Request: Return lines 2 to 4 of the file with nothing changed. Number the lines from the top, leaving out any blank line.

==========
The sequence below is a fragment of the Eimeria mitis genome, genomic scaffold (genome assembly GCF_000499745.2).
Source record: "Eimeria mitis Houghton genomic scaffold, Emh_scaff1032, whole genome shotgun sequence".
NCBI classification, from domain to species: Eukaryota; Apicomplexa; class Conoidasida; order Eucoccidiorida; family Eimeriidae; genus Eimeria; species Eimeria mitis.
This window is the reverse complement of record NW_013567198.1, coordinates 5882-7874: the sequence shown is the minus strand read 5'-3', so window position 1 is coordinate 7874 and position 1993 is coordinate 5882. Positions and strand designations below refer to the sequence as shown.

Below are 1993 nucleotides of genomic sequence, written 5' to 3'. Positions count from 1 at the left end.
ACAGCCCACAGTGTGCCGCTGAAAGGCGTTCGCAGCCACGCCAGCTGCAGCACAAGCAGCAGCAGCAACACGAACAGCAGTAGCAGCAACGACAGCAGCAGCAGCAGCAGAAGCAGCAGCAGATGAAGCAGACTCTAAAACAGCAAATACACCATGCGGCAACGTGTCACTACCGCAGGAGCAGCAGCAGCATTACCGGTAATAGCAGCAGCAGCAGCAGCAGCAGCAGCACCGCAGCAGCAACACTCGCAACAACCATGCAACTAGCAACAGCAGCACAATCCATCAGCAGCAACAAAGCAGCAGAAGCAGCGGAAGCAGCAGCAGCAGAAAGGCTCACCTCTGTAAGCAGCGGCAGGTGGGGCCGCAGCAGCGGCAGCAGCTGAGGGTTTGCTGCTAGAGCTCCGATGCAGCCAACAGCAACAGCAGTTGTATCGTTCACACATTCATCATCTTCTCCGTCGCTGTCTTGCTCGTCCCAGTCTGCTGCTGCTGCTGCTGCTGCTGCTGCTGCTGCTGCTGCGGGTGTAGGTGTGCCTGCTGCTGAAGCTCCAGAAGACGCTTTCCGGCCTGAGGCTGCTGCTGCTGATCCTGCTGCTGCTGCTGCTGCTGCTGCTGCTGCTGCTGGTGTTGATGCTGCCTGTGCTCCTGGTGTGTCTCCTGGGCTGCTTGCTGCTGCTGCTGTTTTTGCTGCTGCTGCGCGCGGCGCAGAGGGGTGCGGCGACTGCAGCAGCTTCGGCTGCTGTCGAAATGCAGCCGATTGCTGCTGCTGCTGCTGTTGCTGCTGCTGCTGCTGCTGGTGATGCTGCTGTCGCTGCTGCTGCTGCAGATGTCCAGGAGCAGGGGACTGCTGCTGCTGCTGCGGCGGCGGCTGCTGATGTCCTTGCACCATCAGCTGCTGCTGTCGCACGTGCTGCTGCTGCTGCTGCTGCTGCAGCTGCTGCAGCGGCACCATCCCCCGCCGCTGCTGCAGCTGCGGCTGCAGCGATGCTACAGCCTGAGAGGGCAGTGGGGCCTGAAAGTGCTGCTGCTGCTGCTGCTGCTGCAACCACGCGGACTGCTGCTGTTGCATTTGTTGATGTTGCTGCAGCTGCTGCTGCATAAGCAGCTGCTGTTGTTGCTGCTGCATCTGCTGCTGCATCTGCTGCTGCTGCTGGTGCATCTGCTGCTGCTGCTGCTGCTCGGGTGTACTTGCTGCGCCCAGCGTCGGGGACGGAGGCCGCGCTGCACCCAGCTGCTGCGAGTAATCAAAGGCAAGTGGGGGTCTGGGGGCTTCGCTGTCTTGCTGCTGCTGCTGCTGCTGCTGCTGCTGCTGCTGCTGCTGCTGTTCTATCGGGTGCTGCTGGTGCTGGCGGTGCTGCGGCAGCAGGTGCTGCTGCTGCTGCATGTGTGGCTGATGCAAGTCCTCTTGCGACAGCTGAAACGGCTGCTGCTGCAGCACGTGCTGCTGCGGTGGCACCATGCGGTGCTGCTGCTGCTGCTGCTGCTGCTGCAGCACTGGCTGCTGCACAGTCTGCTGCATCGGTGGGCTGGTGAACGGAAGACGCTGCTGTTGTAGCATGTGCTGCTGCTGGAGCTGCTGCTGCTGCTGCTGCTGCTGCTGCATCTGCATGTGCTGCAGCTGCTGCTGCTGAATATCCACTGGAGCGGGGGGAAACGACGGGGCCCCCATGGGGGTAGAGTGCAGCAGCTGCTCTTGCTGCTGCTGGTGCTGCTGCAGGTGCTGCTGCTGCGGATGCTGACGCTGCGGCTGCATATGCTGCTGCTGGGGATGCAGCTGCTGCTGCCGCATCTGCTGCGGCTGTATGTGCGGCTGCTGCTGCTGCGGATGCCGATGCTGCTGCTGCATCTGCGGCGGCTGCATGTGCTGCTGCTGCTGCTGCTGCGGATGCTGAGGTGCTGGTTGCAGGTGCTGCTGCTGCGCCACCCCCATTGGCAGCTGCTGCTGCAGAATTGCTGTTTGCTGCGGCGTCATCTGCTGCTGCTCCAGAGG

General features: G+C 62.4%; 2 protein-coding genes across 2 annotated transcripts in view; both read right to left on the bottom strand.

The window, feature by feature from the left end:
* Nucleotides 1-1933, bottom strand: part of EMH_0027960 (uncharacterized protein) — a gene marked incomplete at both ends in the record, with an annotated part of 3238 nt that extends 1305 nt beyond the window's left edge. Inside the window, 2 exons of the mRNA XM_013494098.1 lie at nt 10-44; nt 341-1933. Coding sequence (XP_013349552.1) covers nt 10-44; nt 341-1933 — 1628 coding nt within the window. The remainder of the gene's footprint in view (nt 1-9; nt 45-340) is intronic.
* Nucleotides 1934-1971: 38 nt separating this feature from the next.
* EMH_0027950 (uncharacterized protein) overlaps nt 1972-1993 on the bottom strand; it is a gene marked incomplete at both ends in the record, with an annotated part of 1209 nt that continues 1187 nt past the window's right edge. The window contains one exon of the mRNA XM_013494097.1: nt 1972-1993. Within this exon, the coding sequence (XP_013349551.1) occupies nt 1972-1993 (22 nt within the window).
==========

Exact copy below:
Source record: "Eimeria mitis Houghton genomic scaffold, Emh_scaff1032, whole genome shotgun sequence".
NCBI classification, from domain to species: Eukaryota; Apicomplexa; class Conoidasida; order Eucoccidiorida; family Eimeriidae; genus Eimeria; species Eimeria mitis.
This window is the reverse complement of record NW_013567198.1, coordinates 5882-7874: the sequence shown is the minus strand read 5'-3', so window position 1 is coordinate 7874 and position 1993 is coordinate 5882. Positions and strand designations below refer to the sequence as shown.